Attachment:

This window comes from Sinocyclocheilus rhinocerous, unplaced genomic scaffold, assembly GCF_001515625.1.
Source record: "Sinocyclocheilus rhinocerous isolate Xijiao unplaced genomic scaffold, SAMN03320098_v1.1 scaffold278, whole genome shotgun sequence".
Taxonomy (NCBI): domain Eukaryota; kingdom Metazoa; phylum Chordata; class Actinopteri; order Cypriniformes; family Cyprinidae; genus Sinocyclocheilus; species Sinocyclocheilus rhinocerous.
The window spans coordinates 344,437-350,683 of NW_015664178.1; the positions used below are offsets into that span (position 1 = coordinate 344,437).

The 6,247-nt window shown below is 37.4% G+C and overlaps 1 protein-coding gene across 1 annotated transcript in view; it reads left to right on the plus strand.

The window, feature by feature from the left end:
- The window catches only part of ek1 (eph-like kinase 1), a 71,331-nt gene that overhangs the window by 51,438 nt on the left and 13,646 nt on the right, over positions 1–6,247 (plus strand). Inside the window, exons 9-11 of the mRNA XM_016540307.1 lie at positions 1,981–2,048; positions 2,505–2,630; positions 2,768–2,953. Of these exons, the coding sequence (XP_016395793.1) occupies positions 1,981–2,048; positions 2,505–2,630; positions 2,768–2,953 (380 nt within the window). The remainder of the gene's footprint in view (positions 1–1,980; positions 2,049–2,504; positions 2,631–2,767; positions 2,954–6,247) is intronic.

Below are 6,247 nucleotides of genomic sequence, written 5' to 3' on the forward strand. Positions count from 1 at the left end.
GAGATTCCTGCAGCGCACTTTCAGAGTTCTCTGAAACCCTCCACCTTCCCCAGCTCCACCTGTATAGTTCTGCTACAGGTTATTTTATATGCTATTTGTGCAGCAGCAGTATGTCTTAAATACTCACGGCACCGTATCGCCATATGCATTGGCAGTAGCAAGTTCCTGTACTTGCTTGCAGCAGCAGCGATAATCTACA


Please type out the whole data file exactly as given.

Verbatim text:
This window comes from Sinocyclocheilus rhinocerous, unplaced genomic scaffold, assembly GCF_001515625.1.
Source record: "Sinocyclocheilus rhinocerous isolate Xijiao unplaced genomic scaffold, SAMN03320098_v1.1 scaffold278, whole genome shotgun sequence".
Taxonomy (NCBI): domain Eukaryota; kingdom Metazoa; phylum Chordata; class Actinopteri; order Cypriniformes; family Cyprinidae; genus Sinocyclocheilus; species Sinocyclocheilus rhinocerous.
The window spans coordinates 344,437-350,683 of NW_015664178.1; the positions used below are offsets into that span (position 1 = coordinate 344,437).

The 6,247-nt window shown below is 37.4% G+C and overlaps 1 protein-coding gene across 1 annotated transcript in view; it reads left to right on the plus strand.

The window, feature by feature from the left end:
- The window catches only part of ek1 (eph-like kinase 1), a 71,331-nt gene that overhangs the window by 51,438 nt on the left and 13,646 nt on the right, over positions 1–6,247 (plus strand). Inside the window, exons 9-11 of the mRNA XM_016540307.1 lie at positions 1,981–2,048; positions 2,505–2,630; positions 2,768–2,953. Of these exons, the coding sequence (XP_016395793.1) occupies positions 1,981–2,048; positions 2,505–2,630; positions 2,768–2,953 (380 nt within the window). The remainder of the gene's footprint in view (positions 1–1,980; positions 2,049–2,504; positions 2,631–2,767; positions 2,954–6,247) is intronic.

Below are 6,247 nucleotides of genomic sequence, written 5' to 3' on the forward strand. Positions count from 1 at the left end.
GAGATTCCTGCAGCGCACTTTCAGAGTTCTCTGAAACCCTCCACCTTCCCCAGCTCCACCTGTATAGTTCTGCTACAGGTTATTTTATATGCTATTTGTGCAGCAGCAGTATGTCTTAAATACTCACGGCACCGTATCGCCATATGCATTGGCAGTAGCAAGTTCCTGTACTTGCTTGCAGCAGCAGCGATAATCTACA